I love “co washing”. It leaves my hair clean and soft. As far as sebum production goes, I find my hair is erratic. It may be that it’s still transitioning and down regulating. Sometimes it feels oily the day after it’s washed, sometimes it feels clean until the day before. Other times, it feels dirty on day two but clean again on day three. There’s no rhyme or reason at this stage. It doesn’t look dirty or oily, however; no matter which day it is. It simply looks like there’s product in it and all I have to do is towel dry and finger style it.

This has been an experiment in curiosity. As I’ve used organic shampoo for years, I haven’t been concerned about the chemicals therein. I just like the idea of my hair and scalp dictating how often they’re washed, without using products which alter the natural production of sebum. I don’t know how long I’ll continue; there are days when I long for shampoo. If nothing else, I’ve learnt that I can probably get away with shampooing every third day. I may even “co wash” on some of those days, if I go back to shampoo. I don’t really know yet. I’ll keep you posted.


What I Learned from a Bathroom Renovation

We had our bathroom renovated at the end of last year and I learnt some personal "Footprints" lessons. For three weeks, we walked three doors up the street to our friends' house to shower and do laundry. A couple of times we had to toilet there but the tradies were solicitous of our needs and tried to do the toilet room in such a way that we wouldn't be inconvenienced.

During this time I grabbed showers when I could and never knew if I'd be able to have one every day. Consequently, it was easier to wash my hair and wear commercial antiperspirant every time I showered, which turned out to be every day in the end. We had no bathroom sink so I washed my face with water only rather than oil cleansing.

Before the renovation, I had been washing my hair every second day. Sometimes, if I were having a home day, I'd even let it go three days. It wasn't pleasant on the third day but, whenever I washed it, it looked and felt clean, soft and pretty. During the bathroom renovation I washed it everyday and it felt limp and greasy the whole time. When I went back to washing it less frequently, it was very oily at first but then went back to looking better without daily washing. The first lesson I learnt was that my hair looks and feels much cleaner and less oily if I don't wash it daily.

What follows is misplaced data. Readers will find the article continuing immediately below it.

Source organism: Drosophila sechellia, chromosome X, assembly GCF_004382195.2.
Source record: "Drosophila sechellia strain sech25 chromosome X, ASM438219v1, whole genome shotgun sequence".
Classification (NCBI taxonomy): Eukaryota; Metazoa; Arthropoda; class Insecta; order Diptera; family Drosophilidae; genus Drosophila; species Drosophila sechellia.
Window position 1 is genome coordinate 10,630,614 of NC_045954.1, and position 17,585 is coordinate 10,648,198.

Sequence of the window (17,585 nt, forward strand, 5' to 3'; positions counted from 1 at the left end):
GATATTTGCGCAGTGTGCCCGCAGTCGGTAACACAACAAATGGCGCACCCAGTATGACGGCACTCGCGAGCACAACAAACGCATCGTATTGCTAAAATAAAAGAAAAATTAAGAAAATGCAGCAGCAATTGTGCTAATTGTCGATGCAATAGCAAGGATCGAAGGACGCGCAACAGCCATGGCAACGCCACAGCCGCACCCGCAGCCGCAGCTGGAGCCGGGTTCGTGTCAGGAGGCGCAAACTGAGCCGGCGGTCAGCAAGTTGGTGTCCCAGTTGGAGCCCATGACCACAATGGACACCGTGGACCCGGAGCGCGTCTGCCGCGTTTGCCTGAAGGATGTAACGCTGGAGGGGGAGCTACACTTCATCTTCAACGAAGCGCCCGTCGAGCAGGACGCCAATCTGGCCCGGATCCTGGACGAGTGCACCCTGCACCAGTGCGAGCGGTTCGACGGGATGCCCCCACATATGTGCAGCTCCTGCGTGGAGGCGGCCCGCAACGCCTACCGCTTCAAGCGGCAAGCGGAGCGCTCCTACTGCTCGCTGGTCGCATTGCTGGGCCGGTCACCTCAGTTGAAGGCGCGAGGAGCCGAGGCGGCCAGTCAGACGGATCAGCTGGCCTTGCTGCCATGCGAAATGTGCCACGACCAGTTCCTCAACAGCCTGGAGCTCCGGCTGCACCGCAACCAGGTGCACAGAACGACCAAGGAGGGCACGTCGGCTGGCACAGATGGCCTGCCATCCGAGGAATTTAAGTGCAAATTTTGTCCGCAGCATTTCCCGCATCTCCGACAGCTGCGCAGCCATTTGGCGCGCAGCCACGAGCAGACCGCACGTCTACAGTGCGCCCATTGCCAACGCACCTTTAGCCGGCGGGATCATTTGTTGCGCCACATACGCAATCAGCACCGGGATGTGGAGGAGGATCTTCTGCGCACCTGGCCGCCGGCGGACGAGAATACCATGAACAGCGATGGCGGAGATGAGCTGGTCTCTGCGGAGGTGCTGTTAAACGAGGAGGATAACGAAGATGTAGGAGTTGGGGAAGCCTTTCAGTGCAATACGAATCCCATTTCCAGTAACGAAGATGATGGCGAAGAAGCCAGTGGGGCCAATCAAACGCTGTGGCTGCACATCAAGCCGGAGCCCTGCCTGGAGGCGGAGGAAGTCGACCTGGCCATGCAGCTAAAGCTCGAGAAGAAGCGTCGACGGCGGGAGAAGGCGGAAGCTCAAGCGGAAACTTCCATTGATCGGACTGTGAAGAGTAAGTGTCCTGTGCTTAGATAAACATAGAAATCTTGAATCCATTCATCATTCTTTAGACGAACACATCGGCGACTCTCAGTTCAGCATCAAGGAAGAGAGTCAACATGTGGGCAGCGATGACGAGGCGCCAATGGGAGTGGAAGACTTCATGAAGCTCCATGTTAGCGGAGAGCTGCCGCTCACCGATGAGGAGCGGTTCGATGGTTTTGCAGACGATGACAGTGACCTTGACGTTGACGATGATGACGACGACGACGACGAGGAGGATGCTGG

Several months ago, intrigued by the Oil Cleansing Method, I decided to give it a try. Being a bit lazy I bought Moo Goo brand pre-prepared cleansing oil, rather than make my own. So little oil is needed that the small bottle lasts forever. Furthermore, if I try my hand at making my own, I'll have a perfect little bottle into which to put it. Before then, I'd been washing with water only for years with no adverse effects. Cleansing with oil is wonderful. It leaves my skin feeling deeply clean and actually removes excess oil without drying it out. During our renovation, when I went back to water only because there was no bathroom sink over which to cleanse, my face felt less clean and more oily. If I used any other product it felt dry. The second lesson I learnt was that I'm addicted to oil cleansing.

As for antiperspirant deodorants: I have used a crystal for years and years. If it's particularly hot or I know I'm going somewhere where I'm going to be hugging someone, I use antiperspirant but it's not the norm. I certainly don't use it on a daily basis. I did during our renovation and it was fine. When I returned to the crystal afterwards, however, there was a period of a few days during which I sweated profusely. It was as if my body was grateful that it could sweat again and was going crazy. I don't like to smell but I'm quite happy to sweat and it seems unnatural not to do so. My body certainly seems to think so. The second lesson I learnt was that I much prefer my deodorant crystal to antiperspirant deodorant.

The last lesson I learnt is of a womanly nature so, if you don't want too much information, I suggest you stop reading now.

Of course, according to Murphy's Law, about a day or two into our renovation my period arrived. I've been using cloth moonpads for a year or so. I love them because they're so comfortable. For the last few months I've also been using a cup. It was easier, not having a viable bathroom or being able to do laundry at home, to use disposable products. I know many women are grossed out by the idea of what I use. Interestingly, I found the disposable products disgusting. To me, they're uncomfortable and take up a lot of room in the bin (and eventually in landfill). I love just tossing my pads into the washing machine and washing my lunette in the shower. So easy. The last lesson I learnt was that I'm totally converted to using reusable sanitary products.

The lessons have inspired me to try to wash my hair with "no poo" and try to make deodorant. Those, however, are for another post.